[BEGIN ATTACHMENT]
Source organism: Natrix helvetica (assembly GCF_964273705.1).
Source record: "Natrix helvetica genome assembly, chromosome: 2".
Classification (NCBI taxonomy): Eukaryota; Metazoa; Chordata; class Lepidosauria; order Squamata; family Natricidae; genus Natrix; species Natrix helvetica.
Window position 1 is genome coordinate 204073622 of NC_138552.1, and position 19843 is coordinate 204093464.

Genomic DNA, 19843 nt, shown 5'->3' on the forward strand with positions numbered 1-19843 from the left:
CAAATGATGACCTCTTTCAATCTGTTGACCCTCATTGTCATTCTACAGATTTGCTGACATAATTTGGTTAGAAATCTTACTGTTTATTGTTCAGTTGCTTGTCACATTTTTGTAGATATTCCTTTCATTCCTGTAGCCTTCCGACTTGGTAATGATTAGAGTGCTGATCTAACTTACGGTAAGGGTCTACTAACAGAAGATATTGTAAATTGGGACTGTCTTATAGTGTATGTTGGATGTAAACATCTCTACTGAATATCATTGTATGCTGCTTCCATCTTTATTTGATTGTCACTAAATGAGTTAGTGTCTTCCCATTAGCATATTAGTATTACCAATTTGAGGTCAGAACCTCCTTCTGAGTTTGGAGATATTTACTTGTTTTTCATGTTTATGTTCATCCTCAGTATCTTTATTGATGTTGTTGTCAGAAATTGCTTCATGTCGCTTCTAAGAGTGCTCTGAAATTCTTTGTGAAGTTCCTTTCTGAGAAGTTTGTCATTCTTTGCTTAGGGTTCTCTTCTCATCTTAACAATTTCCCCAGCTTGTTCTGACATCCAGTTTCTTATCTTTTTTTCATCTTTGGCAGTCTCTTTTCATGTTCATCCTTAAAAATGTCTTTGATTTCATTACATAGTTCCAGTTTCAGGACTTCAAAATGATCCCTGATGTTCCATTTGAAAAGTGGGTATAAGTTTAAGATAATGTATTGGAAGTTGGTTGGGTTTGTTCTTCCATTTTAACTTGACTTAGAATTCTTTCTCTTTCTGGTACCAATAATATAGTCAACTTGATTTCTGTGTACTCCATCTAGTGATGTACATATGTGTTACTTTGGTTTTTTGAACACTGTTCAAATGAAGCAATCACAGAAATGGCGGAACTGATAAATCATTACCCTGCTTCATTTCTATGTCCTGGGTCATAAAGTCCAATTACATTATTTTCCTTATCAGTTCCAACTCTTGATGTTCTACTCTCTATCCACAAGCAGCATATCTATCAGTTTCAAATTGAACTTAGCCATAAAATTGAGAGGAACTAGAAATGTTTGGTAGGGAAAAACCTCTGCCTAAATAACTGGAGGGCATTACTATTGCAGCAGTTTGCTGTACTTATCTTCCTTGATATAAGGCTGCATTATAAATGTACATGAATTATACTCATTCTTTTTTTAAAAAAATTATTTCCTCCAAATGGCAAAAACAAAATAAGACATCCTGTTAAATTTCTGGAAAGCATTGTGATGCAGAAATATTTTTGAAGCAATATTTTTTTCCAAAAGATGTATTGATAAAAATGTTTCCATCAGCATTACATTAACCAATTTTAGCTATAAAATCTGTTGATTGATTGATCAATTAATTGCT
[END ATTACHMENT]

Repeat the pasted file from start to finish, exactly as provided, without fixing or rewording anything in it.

Source organism: Natrix helvetica (assembly GCF_964273705.1).
Source record: "Natrix helvetica genome assembly, chromosome: 2".
Classification (NCBI taxonomy): Eukaryota; Metazoa; Chordata; class Lepidosauria; order Squamata; family Natricidae; genus Natrix; species Natrix helvetica.
Window position 1 is genome coordinate 204073622 of NC_138552.1, and position 19843 is coordinate 204093464.

Genomic DNA, 19843 nt, shown 5'->3' on the forward strand with positions numbered 1-19843 from the left:
CAAATGATGACCTCTTTCAATCTGTTGACCCTCATTGTCATTCTACAGATTTGCTGACATAATTTGGTTAGAAATCTTACTGTTTATTGTTCAGTTGCTTGTCACATTTTTGTAGATATTCCTTTCATTCCTGTAGCCTTCCGACTTGGTAATGATTAGAGTGCTGATCTAACTTACGGTAAGGGTCTACTAACAGAAGATATTGTAAATTGGGACTGTCTTATAGTGTATGTTGGATGTAAACATCTCTACTGAATATCATTGTATGCTGCTTCCATCTTTATTTGATTGTCACTAAATGAGTTAGTGTCTTCCCATTAGCATATTAGTATTACCAATTTGAGGTCAGAACCTCCTTCTGAGTTTGGAGATATTTACTTGTTTTTCATGTTTATGTTCATCCTCAGTATCTTTATTGATGTTGTTGTCAGAAATTGCTTCATGTCGCTTCTAAGAGTGCTCTGAAATTCTTTGTGAAGTTCCTTTCTGAGAAGTTTGTCATTCTTTGCTTAGGGTTCTCTTCTCATCTTAACAATTTCCCCAGCTTGTTCTGACATCCAGTTTCTTATCTTTTTTTCATCTTTGGCAGTCTCTTTTCATGTTCATCCTTAAAAATGTCTTTGATTTCATTACATAGTTCCAGTTTCAGGACTTCAAAATGATCCCTGATGTTCCATTTGAAAAGTGGGTATAAGTTTAAGATAATGTATTGGAAGTTGGTTGGGTTTGTTCTTCCATTTTAACTTGACTTAGAATTCTTTCTCTTTCTGGTACCAATAATATAGTCAACTTGATTTCTGTGTACTCCATCTAGTGATGTACATATGTGTTACTTTGGTTTTTTGAACACTGTTCAAATGAAGCAATCACAGAAATGGCGGAACTGATAAATCATTACCCTGCTTCATTTCTATGTCCTGGGTCATAAAGTCCAATTACATTATTTTCCTTATCAGTTCCAACTCTTGATGTTCTACTCTCTATCCACAAGCAGCATATCTATCAGTTTCAAATTGAACTTAGCCATAAAATTGAGAGGAACTAGAAATGTTTGGTAGGGAAAAACCTCTGCCTAAATAACTGGAGGGCATTACTATTGCAGCAGTTTGCTGTACTTATCTTCCTTGATATAAGGCTGCATTATAAATGTACATGAATTATACTCATTCTTTTTTTAAAAAAATTATTTCCTCCAAATGGCAAAAACAAAATAAGACATCCTGTTAAATTTCTGGAAAGCATTGTGATGCAGAAATATTTTTGAAGCAATATTTTTTTCCAAAAGATGTATTGATAAAAATGTTTCCATCAGCATTACATTAACCAATTTTAGCTATAAAATCTGTTGATTGATTGATCAATTAATTGCT